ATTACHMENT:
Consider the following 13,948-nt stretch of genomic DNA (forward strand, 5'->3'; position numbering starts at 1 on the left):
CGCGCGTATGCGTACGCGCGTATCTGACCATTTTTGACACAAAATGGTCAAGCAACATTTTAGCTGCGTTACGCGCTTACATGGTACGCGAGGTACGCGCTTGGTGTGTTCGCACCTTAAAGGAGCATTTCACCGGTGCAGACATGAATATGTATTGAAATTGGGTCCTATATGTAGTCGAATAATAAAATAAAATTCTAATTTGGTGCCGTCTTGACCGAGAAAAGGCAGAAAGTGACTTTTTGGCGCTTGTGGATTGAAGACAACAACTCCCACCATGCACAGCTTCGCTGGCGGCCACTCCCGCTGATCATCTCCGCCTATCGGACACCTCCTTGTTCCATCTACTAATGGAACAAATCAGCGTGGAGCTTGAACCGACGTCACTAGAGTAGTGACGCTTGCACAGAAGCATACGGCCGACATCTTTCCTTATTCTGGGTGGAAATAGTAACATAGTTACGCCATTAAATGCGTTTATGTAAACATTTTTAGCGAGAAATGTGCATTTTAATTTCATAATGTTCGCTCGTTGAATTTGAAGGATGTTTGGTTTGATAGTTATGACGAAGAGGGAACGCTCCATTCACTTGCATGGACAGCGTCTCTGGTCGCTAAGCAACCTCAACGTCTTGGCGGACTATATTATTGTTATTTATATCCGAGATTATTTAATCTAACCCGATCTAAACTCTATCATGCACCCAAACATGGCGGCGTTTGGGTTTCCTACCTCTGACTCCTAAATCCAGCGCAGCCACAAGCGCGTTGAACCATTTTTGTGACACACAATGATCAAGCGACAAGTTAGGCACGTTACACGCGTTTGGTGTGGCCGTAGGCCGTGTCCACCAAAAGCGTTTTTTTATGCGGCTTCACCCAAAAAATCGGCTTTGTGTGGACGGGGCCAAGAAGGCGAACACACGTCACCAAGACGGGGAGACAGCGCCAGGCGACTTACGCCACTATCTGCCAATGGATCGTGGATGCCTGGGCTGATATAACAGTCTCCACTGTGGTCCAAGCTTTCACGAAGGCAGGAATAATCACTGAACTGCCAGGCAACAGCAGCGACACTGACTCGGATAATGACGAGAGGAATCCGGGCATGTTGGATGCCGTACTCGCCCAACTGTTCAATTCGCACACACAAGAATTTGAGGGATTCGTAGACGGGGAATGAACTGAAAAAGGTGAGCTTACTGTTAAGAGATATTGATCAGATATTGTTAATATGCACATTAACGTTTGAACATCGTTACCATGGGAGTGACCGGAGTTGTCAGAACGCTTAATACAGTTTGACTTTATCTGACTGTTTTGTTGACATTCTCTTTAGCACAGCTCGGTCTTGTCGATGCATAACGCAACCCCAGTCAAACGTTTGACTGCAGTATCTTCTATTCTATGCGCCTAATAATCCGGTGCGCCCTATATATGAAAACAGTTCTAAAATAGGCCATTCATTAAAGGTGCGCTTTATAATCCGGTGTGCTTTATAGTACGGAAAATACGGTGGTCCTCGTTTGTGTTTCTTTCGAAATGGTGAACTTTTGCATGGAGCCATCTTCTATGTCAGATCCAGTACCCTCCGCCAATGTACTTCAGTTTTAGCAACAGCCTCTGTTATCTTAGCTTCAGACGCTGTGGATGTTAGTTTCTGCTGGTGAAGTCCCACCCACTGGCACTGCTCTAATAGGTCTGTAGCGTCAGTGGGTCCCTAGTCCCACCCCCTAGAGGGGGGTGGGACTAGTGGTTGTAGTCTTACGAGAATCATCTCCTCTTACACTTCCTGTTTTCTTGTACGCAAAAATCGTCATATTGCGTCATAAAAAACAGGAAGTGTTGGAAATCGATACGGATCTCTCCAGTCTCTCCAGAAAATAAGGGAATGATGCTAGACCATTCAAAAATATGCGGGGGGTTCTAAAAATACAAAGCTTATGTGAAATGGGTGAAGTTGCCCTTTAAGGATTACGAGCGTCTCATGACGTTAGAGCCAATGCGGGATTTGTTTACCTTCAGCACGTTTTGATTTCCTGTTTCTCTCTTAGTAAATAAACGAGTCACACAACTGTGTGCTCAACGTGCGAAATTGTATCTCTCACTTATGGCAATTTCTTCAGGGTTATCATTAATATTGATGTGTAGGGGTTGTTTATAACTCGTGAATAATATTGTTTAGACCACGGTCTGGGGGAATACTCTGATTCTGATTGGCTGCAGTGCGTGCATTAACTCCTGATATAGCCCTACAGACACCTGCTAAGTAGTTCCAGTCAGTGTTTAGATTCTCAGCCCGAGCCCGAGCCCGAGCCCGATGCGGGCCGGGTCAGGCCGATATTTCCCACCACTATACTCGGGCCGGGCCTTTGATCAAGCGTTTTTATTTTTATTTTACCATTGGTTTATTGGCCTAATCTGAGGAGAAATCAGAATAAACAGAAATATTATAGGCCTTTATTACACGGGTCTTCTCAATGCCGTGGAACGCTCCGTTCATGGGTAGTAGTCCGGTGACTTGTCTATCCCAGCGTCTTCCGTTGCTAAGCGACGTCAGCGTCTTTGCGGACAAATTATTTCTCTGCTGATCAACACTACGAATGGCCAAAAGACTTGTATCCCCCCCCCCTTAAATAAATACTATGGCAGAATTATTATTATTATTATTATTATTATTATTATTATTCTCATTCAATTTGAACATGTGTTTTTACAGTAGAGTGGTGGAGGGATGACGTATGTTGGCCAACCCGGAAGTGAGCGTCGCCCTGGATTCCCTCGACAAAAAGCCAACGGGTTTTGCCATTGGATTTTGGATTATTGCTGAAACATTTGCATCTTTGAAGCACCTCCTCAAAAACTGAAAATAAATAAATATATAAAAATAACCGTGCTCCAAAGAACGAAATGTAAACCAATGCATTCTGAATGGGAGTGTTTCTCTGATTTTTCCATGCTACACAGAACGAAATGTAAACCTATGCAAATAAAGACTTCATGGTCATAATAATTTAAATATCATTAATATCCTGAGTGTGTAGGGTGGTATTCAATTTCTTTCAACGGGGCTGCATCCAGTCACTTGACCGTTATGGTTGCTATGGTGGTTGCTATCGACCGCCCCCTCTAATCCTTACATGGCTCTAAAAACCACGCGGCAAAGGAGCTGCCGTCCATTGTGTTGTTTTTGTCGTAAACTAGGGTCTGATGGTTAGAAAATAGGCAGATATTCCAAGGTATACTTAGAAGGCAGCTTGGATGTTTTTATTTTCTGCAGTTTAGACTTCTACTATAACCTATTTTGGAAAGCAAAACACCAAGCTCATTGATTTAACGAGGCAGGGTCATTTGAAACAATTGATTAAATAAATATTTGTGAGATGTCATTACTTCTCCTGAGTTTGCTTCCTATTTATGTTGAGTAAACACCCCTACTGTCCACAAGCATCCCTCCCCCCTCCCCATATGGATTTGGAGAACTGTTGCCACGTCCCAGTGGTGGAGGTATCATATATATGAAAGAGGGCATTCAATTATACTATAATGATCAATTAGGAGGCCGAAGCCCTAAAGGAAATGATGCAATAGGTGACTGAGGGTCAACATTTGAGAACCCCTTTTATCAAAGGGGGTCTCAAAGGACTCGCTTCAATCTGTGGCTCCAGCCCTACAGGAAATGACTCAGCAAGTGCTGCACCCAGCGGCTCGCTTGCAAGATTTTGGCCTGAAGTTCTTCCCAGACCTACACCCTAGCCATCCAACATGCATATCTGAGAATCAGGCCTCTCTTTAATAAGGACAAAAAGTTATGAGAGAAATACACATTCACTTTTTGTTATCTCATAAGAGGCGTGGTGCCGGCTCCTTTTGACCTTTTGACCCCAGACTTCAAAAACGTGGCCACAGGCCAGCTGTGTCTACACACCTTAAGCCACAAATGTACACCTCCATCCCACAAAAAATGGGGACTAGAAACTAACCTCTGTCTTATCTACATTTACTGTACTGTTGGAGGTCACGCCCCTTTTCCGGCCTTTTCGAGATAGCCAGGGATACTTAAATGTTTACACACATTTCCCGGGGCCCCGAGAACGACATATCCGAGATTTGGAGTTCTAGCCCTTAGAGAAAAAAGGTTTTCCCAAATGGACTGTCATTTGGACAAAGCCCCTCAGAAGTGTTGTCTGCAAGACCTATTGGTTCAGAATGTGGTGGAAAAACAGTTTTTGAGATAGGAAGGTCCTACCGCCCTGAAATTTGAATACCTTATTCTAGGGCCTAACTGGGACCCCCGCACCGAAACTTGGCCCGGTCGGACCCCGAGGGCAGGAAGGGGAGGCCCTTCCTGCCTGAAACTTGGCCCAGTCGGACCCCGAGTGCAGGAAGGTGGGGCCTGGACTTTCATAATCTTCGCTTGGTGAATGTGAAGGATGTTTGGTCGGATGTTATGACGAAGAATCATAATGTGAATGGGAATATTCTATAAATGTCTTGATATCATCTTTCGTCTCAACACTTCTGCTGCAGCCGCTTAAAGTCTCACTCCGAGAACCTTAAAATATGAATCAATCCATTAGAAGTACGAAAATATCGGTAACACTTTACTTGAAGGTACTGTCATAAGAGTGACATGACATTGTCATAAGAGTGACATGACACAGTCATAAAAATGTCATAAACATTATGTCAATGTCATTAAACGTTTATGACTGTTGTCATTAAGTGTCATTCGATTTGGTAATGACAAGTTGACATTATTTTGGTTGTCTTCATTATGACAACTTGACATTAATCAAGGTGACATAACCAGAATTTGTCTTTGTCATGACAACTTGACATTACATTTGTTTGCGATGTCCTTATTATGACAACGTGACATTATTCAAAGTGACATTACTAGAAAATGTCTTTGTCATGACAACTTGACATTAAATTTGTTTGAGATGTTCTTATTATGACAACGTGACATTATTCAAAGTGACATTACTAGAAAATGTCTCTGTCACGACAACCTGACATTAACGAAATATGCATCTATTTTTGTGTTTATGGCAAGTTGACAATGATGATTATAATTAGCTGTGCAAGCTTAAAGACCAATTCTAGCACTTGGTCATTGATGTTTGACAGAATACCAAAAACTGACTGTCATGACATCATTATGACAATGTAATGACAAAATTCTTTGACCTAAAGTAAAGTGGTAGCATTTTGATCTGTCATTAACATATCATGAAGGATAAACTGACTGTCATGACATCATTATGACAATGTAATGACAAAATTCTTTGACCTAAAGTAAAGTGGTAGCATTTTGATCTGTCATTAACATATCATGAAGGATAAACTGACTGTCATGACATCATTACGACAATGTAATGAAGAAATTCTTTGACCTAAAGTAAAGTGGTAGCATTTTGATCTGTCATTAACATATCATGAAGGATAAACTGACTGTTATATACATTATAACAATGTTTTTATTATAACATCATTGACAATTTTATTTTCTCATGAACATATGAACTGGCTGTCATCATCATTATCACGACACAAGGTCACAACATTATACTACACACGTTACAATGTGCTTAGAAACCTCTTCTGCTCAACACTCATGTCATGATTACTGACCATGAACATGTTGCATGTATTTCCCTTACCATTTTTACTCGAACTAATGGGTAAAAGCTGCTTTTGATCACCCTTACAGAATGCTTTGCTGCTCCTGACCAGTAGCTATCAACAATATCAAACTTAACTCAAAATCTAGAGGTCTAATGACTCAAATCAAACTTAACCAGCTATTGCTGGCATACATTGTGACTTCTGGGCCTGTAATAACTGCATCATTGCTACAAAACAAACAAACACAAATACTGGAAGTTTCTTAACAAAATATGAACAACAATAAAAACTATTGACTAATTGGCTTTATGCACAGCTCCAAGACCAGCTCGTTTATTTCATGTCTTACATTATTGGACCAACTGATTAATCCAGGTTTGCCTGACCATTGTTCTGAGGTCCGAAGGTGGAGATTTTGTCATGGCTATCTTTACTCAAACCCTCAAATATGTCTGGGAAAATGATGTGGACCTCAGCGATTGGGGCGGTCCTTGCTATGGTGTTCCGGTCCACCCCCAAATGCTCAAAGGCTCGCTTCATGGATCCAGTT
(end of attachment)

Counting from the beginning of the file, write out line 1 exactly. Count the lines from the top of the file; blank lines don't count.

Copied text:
Consider the following 13,948-nt stretch of genomic DNA (forward strand, 5'->3'; position numbering starts at 1 on the left):